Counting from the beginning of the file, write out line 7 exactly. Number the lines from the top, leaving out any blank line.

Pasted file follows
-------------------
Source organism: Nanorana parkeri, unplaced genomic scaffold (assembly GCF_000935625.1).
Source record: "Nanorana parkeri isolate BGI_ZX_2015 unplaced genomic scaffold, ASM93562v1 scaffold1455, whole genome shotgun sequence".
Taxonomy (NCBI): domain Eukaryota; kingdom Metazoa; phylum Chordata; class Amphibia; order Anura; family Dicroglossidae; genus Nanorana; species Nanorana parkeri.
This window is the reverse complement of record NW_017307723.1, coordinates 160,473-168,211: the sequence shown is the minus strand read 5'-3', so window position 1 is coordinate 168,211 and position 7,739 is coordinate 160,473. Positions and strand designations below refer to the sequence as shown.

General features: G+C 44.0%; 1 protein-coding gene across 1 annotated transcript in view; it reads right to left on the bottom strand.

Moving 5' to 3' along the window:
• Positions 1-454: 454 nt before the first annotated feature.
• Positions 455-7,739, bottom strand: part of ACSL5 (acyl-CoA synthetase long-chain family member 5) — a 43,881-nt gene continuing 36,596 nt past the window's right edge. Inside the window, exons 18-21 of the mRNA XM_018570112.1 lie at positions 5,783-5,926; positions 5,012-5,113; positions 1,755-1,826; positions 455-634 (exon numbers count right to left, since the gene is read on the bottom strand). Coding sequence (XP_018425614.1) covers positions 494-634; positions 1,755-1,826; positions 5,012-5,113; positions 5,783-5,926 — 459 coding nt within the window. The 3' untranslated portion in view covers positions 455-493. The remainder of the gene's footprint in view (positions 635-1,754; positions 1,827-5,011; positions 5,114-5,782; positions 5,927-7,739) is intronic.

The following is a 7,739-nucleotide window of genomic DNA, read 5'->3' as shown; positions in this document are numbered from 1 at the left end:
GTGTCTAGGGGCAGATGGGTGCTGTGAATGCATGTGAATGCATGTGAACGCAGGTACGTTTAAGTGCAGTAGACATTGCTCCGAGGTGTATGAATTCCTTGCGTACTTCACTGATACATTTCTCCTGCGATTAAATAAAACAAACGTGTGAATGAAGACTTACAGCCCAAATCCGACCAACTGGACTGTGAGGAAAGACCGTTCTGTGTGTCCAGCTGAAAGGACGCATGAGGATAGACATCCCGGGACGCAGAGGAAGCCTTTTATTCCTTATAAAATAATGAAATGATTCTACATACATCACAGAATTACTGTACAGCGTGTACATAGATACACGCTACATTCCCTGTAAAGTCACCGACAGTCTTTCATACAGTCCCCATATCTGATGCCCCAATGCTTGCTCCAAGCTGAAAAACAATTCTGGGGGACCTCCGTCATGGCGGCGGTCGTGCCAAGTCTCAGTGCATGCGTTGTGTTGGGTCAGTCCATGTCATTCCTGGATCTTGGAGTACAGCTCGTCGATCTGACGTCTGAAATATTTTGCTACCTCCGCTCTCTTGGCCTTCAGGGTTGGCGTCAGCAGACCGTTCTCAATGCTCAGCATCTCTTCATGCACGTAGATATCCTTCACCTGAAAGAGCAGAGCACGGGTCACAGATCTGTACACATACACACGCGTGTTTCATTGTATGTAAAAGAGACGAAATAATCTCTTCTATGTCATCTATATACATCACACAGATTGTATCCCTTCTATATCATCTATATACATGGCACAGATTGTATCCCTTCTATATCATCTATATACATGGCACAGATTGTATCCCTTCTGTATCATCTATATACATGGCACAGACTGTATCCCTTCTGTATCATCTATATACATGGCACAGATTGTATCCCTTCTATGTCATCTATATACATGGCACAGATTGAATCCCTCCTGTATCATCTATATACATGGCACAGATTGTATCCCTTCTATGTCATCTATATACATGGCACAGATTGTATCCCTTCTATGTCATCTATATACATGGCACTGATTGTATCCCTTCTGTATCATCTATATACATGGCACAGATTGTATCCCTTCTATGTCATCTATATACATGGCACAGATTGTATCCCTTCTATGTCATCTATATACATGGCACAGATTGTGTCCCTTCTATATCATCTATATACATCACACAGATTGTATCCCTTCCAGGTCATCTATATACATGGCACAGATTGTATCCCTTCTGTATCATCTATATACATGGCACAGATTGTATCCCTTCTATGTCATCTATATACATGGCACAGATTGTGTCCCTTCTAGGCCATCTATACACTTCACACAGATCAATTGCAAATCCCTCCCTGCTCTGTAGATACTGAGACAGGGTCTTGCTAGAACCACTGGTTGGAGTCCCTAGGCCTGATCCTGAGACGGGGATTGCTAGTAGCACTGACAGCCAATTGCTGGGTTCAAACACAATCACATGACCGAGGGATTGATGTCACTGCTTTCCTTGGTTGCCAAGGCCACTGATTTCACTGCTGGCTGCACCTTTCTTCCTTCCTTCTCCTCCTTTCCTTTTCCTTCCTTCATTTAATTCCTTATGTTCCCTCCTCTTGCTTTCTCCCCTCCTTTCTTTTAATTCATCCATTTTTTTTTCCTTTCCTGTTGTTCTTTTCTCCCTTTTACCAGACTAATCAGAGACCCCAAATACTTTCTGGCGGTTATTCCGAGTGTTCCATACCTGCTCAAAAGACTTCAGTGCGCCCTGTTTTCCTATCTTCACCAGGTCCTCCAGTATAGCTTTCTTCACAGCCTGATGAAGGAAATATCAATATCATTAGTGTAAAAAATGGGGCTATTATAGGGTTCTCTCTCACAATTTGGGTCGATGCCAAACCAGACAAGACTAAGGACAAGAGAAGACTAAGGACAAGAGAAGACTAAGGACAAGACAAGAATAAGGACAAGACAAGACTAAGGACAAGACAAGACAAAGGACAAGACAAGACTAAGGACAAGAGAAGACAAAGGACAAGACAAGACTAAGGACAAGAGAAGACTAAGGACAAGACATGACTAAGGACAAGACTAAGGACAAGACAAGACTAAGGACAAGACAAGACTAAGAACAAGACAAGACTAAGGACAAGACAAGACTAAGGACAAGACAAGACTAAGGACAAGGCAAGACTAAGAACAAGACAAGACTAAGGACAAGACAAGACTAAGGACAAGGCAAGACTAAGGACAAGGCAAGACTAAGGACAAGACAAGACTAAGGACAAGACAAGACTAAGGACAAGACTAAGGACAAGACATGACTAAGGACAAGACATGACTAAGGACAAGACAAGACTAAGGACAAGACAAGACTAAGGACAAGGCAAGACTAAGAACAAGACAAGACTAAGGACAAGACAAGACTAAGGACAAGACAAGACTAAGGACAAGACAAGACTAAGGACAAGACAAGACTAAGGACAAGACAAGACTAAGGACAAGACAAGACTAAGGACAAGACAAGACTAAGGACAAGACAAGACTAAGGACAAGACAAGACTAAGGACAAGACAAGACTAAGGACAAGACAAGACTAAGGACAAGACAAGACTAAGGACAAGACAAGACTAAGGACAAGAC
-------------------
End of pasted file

• Positions 1-454: 454 nt before the first annotated feature.